Two paragliders glide in Pokhara’s sky in this file photo.
POKHARA, Feb 4: Pilot Michael Peter Plamchapd of United Kingdom had an accident while paragliding in Pokara recently. The very next day of the accident he succumbed to injuries. Later, it was revealed that he had not even taken permit for paragliding.
Thursday, another accident took place as Timolapio Rissanen of Finland lost balance of the parachute. The 45-year-old pilot who was severely injured has been air lifted to Kathmandu for treatment.
These are recent cases of mishaps related to the very popular paragliding world of Sarangkot. Stakeholder state that paragliding is killing foreigners because of their negligence and the entire paragliding business if paying the price.
Nepali and foreigner pilots can paraglide after acquiring permission from the Nepal Civil Aviation Authority (CAAN). However, some foreigners do not take the license issue seriously. Even some with license are also found to have exhibited negligence and high handedness while flying, Nepal Air Sports Association official claims.
Vice president of the association Sobhit Baniya opined that foreign pilot paraglide as they please that in most cases lead to accidents. “In just few years, half a dozen of pilots have lost their lives due to haphazard paragliding. They are simply not disciplined,” he said. “Now, it’s getting just out of control.”
Baniya suggested that the license issuing process should be made stricter along with putting restraints on allowing solo flights. “Granting license easily and on top of that allowing solo paragliding has seriously affected the sport’s popularity and safety records,” he said. “We must be able to make this sport safer and more professional.”
He informed that the Sarangkot and Toripani area are open for professional paragliding while the Mandredunga area has been fixed for solo paragliding. However, he claimed, foreigners do not follow these rules. “They have to be in Mandredunga for solo paragliding. But they flaunt this rule.”
He blamed CAAN of exhibiting gross negligence in implementing safety and other regulations. If CAAN cannot ensure the implementation of safety and other regulations, it should handover the responsibility to another government body that can, he asserted.
“This sector has been becoming messy. How long will it have to endure all this? If CAAN not ensure discipline, it must hand over the responsibility to others,” maintained Baniya.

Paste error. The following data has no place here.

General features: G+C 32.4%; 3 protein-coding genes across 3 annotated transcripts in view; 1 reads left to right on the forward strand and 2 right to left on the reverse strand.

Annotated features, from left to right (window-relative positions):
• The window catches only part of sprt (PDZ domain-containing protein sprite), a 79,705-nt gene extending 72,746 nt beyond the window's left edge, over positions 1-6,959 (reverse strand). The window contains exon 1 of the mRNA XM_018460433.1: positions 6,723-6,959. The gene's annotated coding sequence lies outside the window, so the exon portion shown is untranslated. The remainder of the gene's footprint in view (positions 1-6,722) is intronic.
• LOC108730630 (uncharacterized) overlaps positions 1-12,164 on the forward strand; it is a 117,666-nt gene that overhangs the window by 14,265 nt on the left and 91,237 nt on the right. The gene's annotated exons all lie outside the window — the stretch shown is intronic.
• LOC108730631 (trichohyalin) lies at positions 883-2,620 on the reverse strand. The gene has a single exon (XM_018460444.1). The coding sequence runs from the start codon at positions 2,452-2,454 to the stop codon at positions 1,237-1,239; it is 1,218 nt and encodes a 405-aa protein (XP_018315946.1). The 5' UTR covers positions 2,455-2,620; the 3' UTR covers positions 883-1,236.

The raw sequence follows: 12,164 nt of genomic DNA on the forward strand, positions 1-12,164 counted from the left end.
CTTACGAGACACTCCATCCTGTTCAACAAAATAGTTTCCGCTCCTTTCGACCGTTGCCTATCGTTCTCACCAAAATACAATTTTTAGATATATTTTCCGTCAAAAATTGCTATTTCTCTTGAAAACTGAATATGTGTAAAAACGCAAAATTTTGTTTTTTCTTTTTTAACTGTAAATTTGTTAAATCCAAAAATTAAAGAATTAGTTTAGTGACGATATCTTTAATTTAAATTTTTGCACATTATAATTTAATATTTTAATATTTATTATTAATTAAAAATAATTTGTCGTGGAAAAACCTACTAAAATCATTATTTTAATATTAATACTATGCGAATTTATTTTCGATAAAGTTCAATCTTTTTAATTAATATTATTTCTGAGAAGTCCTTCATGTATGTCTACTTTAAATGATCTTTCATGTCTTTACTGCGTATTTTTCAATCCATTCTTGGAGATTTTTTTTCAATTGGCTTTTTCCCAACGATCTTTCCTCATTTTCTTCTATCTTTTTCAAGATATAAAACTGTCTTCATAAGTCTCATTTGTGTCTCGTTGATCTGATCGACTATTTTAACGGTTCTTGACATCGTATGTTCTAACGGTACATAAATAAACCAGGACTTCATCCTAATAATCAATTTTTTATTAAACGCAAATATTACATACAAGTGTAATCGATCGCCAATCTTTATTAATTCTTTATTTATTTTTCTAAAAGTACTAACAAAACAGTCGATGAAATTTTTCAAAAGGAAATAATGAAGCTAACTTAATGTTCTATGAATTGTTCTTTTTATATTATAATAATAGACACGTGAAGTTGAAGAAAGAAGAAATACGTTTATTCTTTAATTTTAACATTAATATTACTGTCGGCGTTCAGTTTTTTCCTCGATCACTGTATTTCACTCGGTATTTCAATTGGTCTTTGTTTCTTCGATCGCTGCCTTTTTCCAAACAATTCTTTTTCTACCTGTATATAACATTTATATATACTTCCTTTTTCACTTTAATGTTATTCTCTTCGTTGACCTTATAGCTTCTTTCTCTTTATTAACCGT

Elaborating on factors behind accidents of foreign paragliders, he alluded to their unfamiliarity with Pokhara’s sky. “They easily get permit letter from the CIAA and head out to Sarangkot to paraglide. They hardly know from where to take off, where to land, how to fly in the sky,” he said adding, “Then, no wonder, they easily meet with accident.”
Foreigners get fascinated with paragliding thinking that they can watch the breath taking beauty of Pokhara through their own flight in the sky. But things do not turn out to as they expect. “They want to get lost into nature. But the dream is dashed as they do not have adequate knowledge of Pokhara’s sky and paragliding,” he elaborated.
He expressed concern that such recklessness has tarnished the image of the entire paragliding business. Pokhara chief of CAAN, Bhola Prasad Guragain admitted that their inability to discipline foreigners has been indeed defaming the paragliding business. “It has actually been a loss to the entire tourism sector. Foreigners move as they please, we have been not able to control them so far,” he said.
He informed that permit card for paragliding is issued for Rs 5000 to foreigners. However, he said, that not all foreign paragliding enthusiasts acquire permission to fly. “Considering the experience in dealing with this industry, we feel the need of a dedicated agency to regulate this sector.” Around five dozens companies in Pokhara are involved in the paragliding business.